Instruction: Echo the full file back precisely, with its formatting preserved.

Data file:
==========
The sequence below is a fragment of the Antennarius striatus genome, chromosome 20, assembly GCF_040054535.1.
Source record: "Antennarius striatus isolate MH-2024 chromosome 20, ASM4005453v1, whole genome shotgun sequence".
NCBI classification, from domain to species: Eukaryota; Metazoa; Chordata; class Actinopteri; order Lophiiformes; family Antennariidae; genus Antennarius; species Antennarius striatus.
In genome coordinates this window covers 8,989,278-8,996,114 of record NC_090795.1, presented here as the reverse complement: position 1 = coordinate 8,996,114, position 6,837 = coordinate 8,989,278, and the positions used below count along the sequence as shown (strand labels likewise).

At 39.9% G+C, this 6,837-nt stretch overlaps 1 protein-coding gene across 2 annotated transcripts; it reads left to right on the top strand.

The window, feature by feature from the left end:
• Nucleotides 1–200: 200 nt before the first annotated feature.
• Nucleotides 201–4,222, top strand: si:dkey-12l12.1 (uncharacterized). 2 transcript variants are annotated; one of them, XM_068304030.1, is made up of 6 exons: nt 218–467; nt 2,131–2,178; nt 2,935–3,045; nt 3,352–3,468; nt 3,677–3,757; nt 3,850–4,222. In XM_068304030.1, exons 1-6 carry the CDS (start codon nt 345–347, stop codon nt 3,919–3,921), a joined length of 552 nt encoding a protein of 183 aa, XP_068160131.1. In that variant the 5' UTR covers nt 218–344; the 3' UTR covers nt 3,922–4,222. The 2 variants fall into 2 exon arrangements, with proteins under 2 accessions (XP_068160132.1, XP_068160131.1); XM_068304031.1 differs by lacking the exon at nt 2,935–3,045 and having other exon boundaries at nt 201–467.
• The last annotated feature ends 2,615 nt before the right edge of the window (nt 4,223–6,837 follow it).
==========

The sequence below is a fragment of the Antennarius striatus genome, chromosome 20, assembly GCF_040054535.1.
Source record: "Antennarius striatus isolate MH-2024 chromosome 20, ASM4005453v1, whole genome shotgun sequence".
NCBI classification, from domain to species: Eukaryota; Metazoa; Chordata; class Actinopteri; order Lophiiformes; family Antennariidae; genus Antennarius; species Antennarius striatus.
In genome coordinates this window covers 8,989,278-8,996,114 of record NC_090795.1, presented here as the reverse complement: position 1 = coordinate 8,996,114, position 6,837 = coordinate 8,989,278, and the positions used below count along the sequence as shown (strand labels likewise).

At 39.9% G+C, this 6,837-nt stretch overlaps 1 protein-coding gene across 2 annotated transcripts; it reads left to right on the top strand.

The window, feature by feature from the left end:
• Nucleotides 1–200: 200 nt before the first annotated feature.
• Nucleotides 201–4,222, top strand: si:dkey-12l12.1 (uncharacterized). 2 transcript variants are annotated; one of them, XM_068304030.1, is made up of 6 exons: nt 218–467; nt 2,131–2,178; nt 2,935–3,045; nt 3,352–3,468; nt 3,677–3,757; nt 3,850–4,222. In XM_068304030.1, exons 1-6 carry the CDS (start codon nt 345–347, stop codon nt 3,919–3,921), a joined length of 552 nt encoding a protein of 183 aa, XP_068160131.1. In that variant the 5' UTR covers nt 218–344; the 3' UTR covers nt 3,922–4,222. The 2 variants fall into 2 exon arrangements, with proteins under 2 accessions (XP_068160132.1, XP_068160131.1); XM_068304031.1 differs by lacking the exon at nt 2,935–3,045 and having other exon boundaries at nt 201–467.
• The last annotated feature ends 2,615 nt before the right edge of the window (nt 4,223–6,837 follow it).